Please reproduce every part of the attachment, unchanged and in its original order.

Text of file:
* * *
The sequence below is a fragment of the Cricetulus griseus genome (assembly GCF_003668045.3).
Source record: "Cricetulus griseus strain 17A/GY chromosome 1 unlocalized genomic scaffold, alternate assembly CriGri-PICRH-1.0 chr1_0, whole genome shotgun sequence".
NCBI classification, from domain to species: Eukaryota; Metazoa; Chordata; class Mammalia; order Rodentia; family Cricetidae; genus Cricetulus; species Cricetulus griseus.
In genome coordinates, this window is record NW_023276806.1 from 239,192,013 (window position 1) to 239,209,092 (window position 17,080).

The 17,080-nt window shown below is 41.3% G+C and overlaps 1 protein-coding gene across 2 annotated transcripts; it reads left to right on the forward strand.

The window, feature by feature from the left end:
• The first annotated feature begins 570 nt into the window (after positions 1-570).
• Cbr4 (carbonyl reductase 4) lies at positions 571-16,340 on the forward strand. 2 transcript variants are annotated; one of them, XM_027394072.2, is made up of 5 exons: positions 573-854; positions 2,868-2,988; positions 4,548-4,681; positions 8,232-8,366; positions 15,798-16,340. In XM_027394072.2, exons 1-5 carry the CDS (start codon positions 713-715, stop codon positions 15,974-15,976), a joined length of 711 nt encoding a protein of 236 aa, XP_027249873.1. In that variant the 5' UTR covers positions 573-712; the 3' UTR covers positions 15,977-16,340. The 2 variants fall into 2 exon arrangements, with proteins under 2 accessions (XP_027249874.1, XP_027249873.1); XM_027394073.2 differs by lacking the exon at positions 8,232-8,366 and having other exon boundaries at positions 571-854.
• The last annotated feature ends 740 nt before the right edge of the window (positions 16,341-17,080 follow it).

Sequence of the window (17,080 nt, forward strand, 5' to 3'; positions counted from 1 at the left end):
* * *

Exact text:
The sequence below is a fragment of the Cricetulus griseus genome (assembly GCF_003668045.3).
Source record: "Cricetulus griseus strain 17A/GY chromosome 1 unlocalized genomic scaffold, alternate assembly CriGri-PICRH-1.0 chr1_0, whole genome shotgun sequence".
NCBI classification, from domain to species: Eukaryota; Metazoa; Chordata; class Mammalia; order Rodentia; family Cricetidae; genus Cricetulus; species Cricetulus griseus.
In genome coordinates, this window is record NW_023276806.1 from 239,192,013 (window position 1) to 239,209,092 (window position 17,080).

The 17,080-nt window shown below is 41.3% G+C and overlaps 1 protein-coding gene across 2 annotated transcripts; it reads left to right on the forward strand.

The window, feature by feature from the left end:
• The first annotated feature begins 570 nt into the window (after positions 1-570).
• Cbr4 (carbonyl reductase 4) lies at positions 571-16,340 on the forward strand. 2 transcript variants are annotated; one of them, XM_027394072.2, is made up of 5 exons: positions 573-854; positions 2,868-2,988; positions 4,548-4,681; positions 8,232-8,366; positions 15,798-16,340. In XM_027394072.2, exons 1-5 carry the CDS (start codon positions 713-715, stop codon positions 15,974-15,976), a joined length of 711 nt encoding a protein of 236 aa, XP_027249873.1. In that variant the 5' UTR covers positions 573-712; the 3' UTR covers positions 15,977-16,340. The 2 variants fall into 2 exon arrangements, with proteins under 2 accessions (XP_027249874.1, XP_027249873.1); XM_027394073.2 differs by lacking the exon at positions 8,232-8,366 and having other exon boundaries at positions 571-854.
• The last annotated feature ends 740 nt before the right edge of the window (positions 16,341-17,080 follow it).

Sequence of the window (17,080 nt, forward strand, 5' to 3'; positions counted from 1 at the left end):